The Legacy Middleweight Champ, a.k.a. “Captain America”

“Whoever has the best wrestling in the fight gets to pick where the fight happens.”


Many fans might have scoffed at such a statement, but Bubba Bush [6-2] knew exactly what he was doing when he spoke these words over a month ago during our Legacy FC 21 interview. Those who would criticize such a statement are now silenced…at least for a little while.


On July 19th, Bush was crowned the new Legacy FC Middleweight Champion over contender, Larry Crowe. What is that experience like, to have over six years of competition, time and dedication all culminate in one ultimate goal? Where do you go from the top?


Read on as Bubba takes us through it all, including his experience at weigh-ins, the day of the fight, the hard weight cut, thoughts on his opponent and, without fail, the one constant he always finds in his corner: his resilient and unwavering Faith.




SJ Sports: Now that it’s been a little over a month since we last spoke, how is the transition going from having a full-time job and training to strictly MMA full-time?


Bubba Bush: It’s amazing and it’s everything I hoped it would be. I got worried how much of a difference it would make and if it would be worth it and it turns out it was. Just having the mental energy to train harder and more often is amazing and being able to get things done with the two and three-a-days is something that I have never been able to do. Going into this fight was the first time my legs didn’t feel like jelly coming out of the locker room. I was just so confident in my cardio and that I was prepared for the fight and actually had done everything I could do, as opposed to coming into the fight wondering, “What if I were full time? What if I had trained harder?”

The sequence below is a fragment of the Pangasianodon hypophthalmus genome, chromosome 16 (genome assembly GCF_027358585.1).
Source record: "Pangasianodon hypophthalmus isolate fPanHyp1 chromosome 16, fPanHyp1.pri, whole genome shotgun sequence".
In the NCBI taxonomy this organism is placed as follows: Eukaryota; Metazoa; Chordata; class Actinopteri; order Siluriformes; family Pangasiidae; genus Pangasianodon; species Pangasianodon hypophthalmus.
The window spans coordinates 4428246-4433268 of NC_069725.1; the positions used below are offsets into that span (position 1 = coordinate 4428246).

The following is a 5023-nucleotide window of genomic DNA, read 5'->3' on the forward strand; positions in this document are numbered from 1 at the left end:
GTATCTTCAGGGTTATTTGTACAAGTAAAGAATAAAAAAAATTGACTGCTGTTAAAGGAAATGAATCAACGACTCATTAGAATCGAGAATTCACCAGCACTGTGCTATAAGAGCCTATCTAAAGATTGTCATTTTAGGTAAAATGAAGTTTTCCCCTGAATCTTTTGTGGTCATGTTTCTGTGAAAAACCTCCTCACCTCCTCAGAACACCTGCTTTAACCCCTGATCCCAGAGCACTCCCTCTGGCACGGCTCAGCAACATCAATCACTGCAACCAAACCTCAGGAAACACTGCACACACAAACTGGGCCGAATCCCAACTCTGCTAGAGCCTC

Larry Crowe vs. Bubba at Legacy FC 21 Weigh-Ins. Photo by Mike Calimbas

SJ Sports: Take me through your entire Legacy FC 21 experience. Let’s start with the weigh-ins.


Bubba Bush: Leading up to this fight was actually really hard on me, weight-wise. I’ve never had to cut so hard. It was good that I came in big; I weighed more for the fight, but it was hard because I had to do a two or three week hard dietary cut and had some diabetic complications and things to deal with there. That was a little tough on all of us, but coming in to the day of the fight, the actual morning of the weigh-in, I woke up pretty light and had an easy eight or nine pound cut. Kidneys didn’t hurt. Felt really good about it.


SJ Sports: What kind of energy did you feel from Larry at that point?


Bubba Bush: It was subdued, but respectful. We respect each other. We’re not the big “talkers” outside the ring and there’s a mutual respect there, so that was consistent. I got to shake his hand before the fight. He was really big; wasn’t surprised there. I wasn’t worried…all that training and a good camp leading up to it.


SJ Sports: Did you feel that Larry was confident? Or was he nervous in any way?



Legacy FC 21 Middleweight Championship Fight. Photo by Mike Calimbas

Bubba Bush: Yeah. You know, you always wonder because your corner is going to say, “Oh, he’s scared…” and they’re going to build you up, but you never know. He seemed fine. I don’t think he was cocky or over-confident by any means, but I think he came in thinking he was going to win. He wasn’t defeated ahead of time.


SJ Sports: The day of the fight, walk me through it all. What did you do to prepare?


Bubba Bush: I ate a lot. Usually, I’m nervous. The day of the fight, my stomach is in knots and I have a hard time making it back up to 200 pounds. I have a hard time eating before the fight; I’m sitting there forcing myself to eat just so I don’t run out of energy. This time, I got down two or three meals, no problem. No twisted stomach. I was just hungry all day and loving it. I rested, went to lunch with my parents and my girlfriend; they came into town so I got to see them for the first time since I’d been here. I got with my cornermen and ate again [before heading to the arena]. It was a long wait because we had to be there so early; five o’clock and we didn’t fight until 11. I knew I was going to have six hours, so I ate again twice in the arena and then took a nap.  That’s what I have to do, or else I get so mentally drained just sitting there.



SJ Sports: You finally arrive at 11 o’clock…it’s time for your fight; what goes on through your mind as you’re walking out?